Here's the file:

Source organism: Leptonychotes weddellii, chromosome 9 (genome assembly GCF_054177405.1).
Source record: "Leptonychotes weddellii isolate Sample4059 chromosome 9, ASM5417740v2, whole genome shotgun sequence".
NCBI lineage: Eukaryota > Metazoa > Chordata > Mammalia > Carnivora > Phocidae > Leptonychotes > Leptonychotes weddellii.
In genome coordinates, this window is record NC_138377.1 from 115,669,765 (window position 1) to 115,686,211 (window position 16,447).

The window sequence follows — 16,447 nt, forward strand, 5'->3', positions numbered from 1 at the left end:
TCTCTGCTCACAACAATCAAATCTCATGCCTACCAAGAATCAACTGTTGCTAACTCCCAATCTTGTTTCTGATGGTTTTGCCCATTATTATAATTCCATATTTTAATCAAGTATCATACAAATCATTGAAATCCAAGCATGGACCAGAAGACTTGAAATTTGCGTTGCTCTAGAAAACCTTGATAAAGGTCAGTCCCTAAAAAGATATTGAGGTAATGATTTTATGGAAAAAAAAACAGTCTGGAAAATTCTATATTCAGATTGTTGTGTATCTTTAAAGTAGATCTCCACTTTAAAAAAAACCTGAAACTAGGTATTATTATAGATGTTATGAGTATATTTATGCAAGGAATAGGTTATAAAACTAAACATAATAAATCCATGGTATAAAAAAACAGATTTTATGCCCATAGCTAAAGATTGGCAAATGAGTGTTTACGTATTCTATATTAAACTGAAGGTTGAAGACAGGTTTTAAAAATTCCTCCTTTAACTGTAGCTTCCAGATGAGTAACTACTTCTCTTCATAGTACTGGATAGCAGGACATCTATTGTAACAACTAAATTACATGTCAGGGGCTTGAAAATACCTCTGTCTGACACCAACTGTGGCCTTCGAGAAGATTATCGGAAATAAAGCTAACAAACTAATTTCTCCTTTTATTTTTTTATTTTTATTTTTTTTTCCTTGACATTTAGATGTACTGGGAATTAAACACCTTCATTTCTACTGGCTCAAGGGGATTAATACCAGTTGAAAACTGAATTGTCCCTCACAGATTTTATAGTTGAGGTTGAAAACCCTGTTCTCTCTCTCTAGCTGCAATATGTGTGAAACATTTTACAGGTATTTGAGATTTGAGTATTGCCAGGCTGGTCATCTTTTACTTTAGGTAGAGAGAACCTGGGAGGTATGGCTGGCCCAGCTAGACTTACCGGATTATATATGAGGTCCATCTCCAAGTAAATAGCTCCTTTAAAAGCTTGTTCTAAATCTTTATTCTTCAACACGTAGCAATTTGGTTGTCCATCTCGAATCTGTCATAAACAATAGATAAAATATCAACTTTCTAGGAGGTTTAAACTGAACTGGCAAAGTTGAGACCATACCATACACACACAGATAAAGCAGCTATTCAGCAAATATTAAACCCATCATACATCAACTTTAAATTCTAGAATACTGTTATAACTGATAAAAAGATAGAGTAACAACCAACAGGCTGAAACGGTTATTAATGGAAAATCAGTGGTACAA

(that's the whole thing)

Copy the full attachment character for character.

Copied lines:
Source organism: Leptonychotes weddellii, chromosome 9 (genome assembly GCF_054177405.1).
Source record: "Leptonychotes weddellii isolate Sample4059 chromosome 9, ASM5417740v2, whole genome shotgun sequence".
NCBI lineage: Eukaryota > Metazoa > Chordata > Mammalia > Carnivora > Phocidae > Leptonychotes > Leptonychotes weddellii.
In genome coordinates, this window is record NC_138377.1 from 115,669,765 (window position 1) to 115,686,211 (window position 16,447).

The window sequence follows — 16,447 nt, forward strand, 5'->3', positions numbered from 1 at the left end:
TCTCTGCTCACAACAATCAAATCTCATGCCTACCAAGAATCAACTGTTGCTAACTCCCAATCTTGTTTCTGATGGTTTTGCCCATTATTATAATTCCATATTTTAATCAAGTATCATACAAATCATTGAAATCCAAGCATGGACCAGAAGACTTGAAATTTGCGTTGCTCTAGAAAACCTTGATAAAGGTCAGTCCCTAAAAAGATATTGAGGTAATGATTTTATGGAAAAAAAAACAGTCTGGAAAATTCTATATTCAGATTGTTGTGTATCTTTAAAGTAGATCTCCACTTTAAAAAAAACCTGAAACTAGGTATTATTATAGATGTTATGAGTATATTTATGCAAGGAATAGGTTATAAAACTAAACATAATAAATCCATGGTATAAAAAAACAGATTTTATGCCCATAGCTAAAGATTGGCAAATGAGTGTTTACGTATTCTATATTAAACTGAAGGTTGAAGACAGGTTTTAAAAATTCCTCCTTTAACTGTAGCTTCCAGATGAGTAACTACTTCTCTTCATAGTACTGGATAGCAGGACATCTATTGTAACAACTAAATTACATGTCAGGGGCTTGAAAATACCTCTGTCTGACACCAACTGTGGCCTTCGAGAAGATTATCGGAAATAAAGCTAACAAACTAATTTCTCCTTTTATTTTTTTATTTTTATTTTTTTTTCCTTGACATTTAGATGTACTGGGAATTAAACACCTTCATTTCTACTGGCTCAAGGGGATTAATACCAGTTGAAAACTGAATTGTCCCTCACAGATTTTATAGTTGAGGTTGAAAACCCTGTTCTCTCTCTCTAGCTGCAATATGTGTGAAACATTTTACAGGTATTTGAGATTTGAGTATTGCCAGGCTGGTCATCTTTTACTTTAGGTAGAGAGAACCTGGGAGGTATGGCTGGCCCAGCTAGACTTACCGGATTATATATGAGGTCCATCTCCAAGTAAATAGCTCCTTTAAAAGCTTGTTCTAAATCTTTATTCTTCAACACGTAGCAATTTGGTTGTCCATCTCGAATCTGTCATAAACAATAGATAAAATATCAACTTTCTAGGAGGTTTAAACTGAACTGGCAAAGTTGAGACCATACCATACACACACAGATAAAGCAGCTATTCAGCAAATATTAAACCCATCATACATCAACTTTAAATTCTAGAATACTGTTATAACTGATAAAAAGATAGAGTAACAACCAACAGGCTGAAACGGTTATTAATGGAAAATCAGTGGTACAA